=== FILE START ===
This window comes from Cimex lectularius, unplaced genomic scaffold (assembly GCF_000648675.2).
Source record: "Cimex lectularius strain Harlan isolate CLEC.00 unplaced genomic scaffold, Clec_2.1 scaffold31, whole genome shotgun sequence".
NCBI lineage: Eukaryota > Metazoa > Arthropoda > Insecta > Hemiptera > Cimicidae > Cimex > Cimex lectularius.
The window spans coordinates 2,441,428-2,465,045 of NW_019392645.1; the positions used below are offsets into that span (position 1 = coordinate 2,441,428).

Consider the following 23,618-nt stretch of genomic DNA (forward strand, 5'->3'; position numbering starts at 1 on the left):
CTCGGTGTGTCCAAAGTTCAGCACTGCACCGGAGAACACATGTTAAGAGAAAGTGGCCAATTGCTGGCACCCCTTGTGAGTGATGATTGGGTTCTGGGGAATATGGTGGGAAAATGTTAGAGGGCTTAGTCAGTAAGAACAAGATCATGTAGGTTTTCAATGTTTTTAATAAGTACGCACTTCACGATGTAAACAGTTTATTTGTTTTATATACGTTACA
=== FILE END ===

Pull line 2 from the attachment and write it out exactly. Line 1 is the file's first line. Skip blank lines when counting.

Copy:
Source record: "Cimex lectularius strain Harlan isolate CLEC.00 unplaced genomic scaffold, Clec_2.1 scaffold31, whole genome shotgun sequence".